This is certain to rile enthusiasts.
The other day, we witnessed what we interpreted to be the death of BMW as "The Ultimate Driving Machine." A friend of ours had the new 540i on loan from BMW and demonstrated the self-parking feature that allows the car to back itself into a spot. Like the BMW stereotype, the park job was crooked, and we laughed at what had become of the so-called "driver's" brand that no longer required a driver. BMW's direction is taking it away from this moniker, and in an interview with Drive, BMW M talked about another decision that enthusiasts will hate.
We already know that the next-generation BMW M5 will not come with a manual transmission option. If fact, the only reason that the current F10 model had this option was because of strong demand from America. Europe hasn't had a manual M5 since the E39 generation. Even though we love manuals, the dual-clutch transmission has always been a nice middle ground. Unfortunately, BMW M's vice-president of sales and marketing, Peter Quintus, who we spoke with in Shanghai about the new M4 CS, says that both manuals and dual-clutches are not long for this world. When asked about these transmissions, Quintus said "It's more a question of how long has the DCT got to go. How long will it last?"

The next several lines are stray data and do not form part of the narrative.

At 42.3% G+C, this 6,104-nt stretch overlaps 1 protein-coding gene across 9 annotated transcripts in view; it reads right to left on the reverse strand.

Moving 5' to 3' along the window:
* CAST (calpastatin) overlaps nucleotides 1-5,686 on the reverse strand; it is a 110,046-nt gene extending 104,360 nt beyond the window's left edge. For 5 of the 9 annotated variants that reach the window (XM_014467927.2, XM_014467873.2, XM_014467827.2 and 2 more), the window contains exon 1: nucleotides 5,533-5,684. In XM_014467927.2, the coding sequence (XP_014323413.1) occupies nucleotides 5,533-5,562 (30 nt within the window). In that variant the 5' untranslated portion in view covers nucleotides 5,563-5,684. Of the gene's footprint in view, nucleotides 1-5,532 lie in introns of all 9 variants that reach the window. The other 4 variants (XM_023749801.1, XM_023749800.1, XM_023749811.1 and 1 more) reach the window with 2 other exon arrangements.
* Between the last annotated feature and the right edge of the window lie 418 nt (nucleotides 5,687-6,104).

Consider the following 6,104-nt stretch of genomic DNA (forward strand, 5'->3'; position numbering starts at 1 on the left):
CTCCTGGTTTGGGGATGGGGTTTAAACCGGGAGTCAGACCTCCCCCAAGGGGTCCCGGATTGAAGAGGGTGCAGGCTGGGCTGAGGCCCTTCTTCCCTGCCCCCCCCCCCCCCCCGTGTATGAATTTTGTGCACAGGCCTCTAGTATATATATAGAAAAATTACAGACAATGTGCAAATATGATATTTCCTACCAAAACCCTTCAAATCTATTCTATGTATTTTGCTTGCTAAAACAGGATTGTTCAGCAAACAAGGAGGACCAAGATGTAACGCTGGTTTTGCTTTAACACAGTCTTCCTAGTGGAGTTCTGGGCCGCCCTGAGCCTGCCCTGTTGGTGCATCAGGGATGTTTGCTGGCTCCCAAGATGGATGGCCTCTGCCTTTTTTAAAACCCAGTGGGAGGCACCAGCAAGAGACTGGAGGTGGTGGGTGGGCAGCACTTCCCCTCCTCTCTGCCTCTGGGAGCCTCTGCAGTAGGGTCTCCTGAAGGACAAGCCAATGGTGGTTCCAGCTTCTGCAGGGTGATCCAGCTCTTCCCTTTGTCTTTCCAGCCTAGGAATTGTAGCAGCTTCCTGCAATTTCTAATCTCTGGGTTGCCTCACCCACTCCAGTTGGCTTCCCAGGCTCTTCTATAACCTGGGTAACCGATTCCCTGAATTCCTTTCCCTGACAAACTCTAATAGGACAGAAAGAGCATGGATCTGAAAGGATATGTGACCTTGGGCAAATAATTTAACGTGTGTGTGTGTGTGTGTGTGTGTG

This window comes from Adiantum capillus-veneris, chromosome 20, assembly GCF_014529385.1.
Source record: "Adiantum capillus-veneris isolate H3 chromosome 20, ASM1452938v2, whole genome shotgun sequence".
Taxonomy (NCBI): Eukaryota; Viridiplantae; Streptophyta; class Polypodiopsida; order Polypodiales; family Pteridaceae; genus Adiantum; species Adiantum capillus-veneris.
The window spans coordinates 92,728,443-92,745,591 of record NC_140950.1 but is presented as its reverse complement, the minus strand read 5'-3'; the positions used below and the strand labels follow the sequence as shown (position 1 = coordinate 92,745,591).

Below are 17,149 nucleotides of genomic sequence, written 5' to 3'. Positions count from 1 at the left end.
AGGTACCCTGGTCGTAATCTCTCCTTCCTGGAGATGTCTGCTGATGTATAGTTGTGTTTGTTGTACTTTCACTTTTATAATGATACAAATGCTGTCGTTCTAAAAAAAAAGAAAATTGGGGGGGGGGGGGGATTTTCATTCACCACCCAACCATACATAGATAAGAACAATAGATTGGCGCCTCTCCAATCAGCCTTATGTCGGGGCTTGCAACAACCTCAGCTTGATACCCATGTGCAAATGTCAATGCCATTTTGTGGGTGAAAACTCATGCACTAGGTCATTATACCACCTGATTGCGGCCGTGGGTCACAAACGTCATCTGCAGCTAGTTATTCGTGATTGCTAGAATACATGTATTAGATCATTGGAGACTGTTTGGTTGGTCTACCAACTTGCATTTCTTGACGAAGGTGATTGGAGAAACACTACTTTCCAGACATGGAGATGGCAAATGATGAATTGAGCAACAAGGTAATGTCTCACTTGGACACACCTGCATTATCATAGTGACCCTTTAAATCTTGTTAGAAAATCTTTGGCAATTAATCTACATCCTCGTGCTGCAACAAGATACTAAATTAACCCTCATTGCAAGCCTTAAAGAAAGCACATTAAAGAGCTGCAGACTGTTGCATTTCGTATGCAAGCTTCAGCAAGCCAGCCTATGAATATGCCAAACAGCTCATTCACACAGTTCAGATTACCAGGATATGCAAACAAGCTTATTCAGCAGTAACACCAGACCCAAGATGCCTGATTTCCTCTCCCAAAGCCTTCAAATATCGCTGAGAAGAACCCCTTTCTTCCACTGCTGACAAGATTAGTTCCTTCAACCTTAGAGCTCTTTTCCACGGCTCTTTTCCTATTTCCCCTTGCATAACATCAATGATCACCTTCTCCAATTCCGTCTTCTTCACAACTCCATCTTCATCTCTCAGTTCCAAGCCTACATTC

Quintus believes that the manual will be gone in six or seven years and that the dual-clutch could be next. "We are now seeing automatic transmissions with nine and even 10 speeds, so there's a lot of technology in modern automatics," he said. So why would BMW want to go back to automatics instead of dual-clutches? According to Quintus, "The DCT once had two advantages: it was light and its shift speeds were higher. Now, a lot of that shift-time advantage has disappeared as automatics get better and smarter." We have already seen Audi ditch the dual-clutch in the new S5 and RS5 and now it looks like BMW won't be far behind.